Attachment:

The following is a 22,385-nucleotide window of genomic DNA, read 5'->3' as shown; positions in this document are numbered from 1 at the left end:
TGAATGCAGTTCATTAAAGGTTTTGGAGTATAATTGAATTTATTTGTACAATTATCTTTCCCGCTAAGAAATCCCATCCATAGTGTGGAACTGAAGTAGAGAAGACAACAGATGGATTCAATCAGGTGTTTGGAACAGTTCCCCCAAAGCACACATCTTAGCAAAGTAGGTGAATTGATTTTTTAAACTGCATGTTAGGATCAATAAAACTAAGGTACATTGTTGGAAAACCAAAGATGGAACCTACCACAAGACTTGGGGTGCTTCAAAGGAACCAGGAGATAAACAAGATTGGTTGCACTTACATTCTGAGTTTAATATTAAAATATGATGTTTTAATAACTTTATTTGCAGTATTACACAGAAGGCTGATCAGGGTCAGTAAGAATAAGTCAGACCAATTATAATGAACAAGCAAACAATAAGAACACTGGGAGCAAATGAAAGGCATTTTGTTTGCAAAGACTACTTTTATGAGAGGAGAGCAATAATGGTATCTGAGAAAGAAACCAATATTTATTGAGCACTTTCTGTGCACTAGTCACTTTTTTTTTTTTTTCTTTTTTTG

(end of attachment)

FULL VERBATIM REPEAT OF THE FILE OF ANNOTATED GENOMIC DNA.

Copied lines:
The following is a 22,385-nucleotide window of genomic DNA, read 5'->3' as shown; positions in this document are numbered from 1 at the left end:
TGAATGCAGTTCATTAAAGGTTTTGGAGTATAATTGAATTTATTTGTACAATTATCTTTCCCGCTAAGAAATCCCATCCATAGTGTGGAACTGAAGTAGAGAAGACAACAGATGGATTCAATCAGGTGTTTGGAACAGTTCCCCCAAAGCACACATCTTAGCAAAGTAGGTGAATTGATTTTTTAAACTGCATGTTAGGATCAATAAAACTAAGGTACATTGTTGGAAAACCAAAGATGGAACCTACCACAAGACTTGGGGTGCTTCAAAGGAACCAGGAGATAAACAAGATTGGTTGCACTTACATTCTGAGTTTAATATTAAAATATGATGTTTTAATAACTTTATTTGCAGTATTACACAGAAGGCTGATCAGGGTCAGTAAGAATAAGTCAGACCAATTATAATGAACAAGCAAACAATAAGAACACTGGGAGCAAATGAAAGGCATTTTGTTTGCAAAGACTACTTTTATGAGAGGAGAGCAATAATGGTATCTGAGAAAGAAACCAATATTTATTGAGCACTTTCTGTGCACTAGTCACTTTTTTTTTTTTTTCTTTTTTTG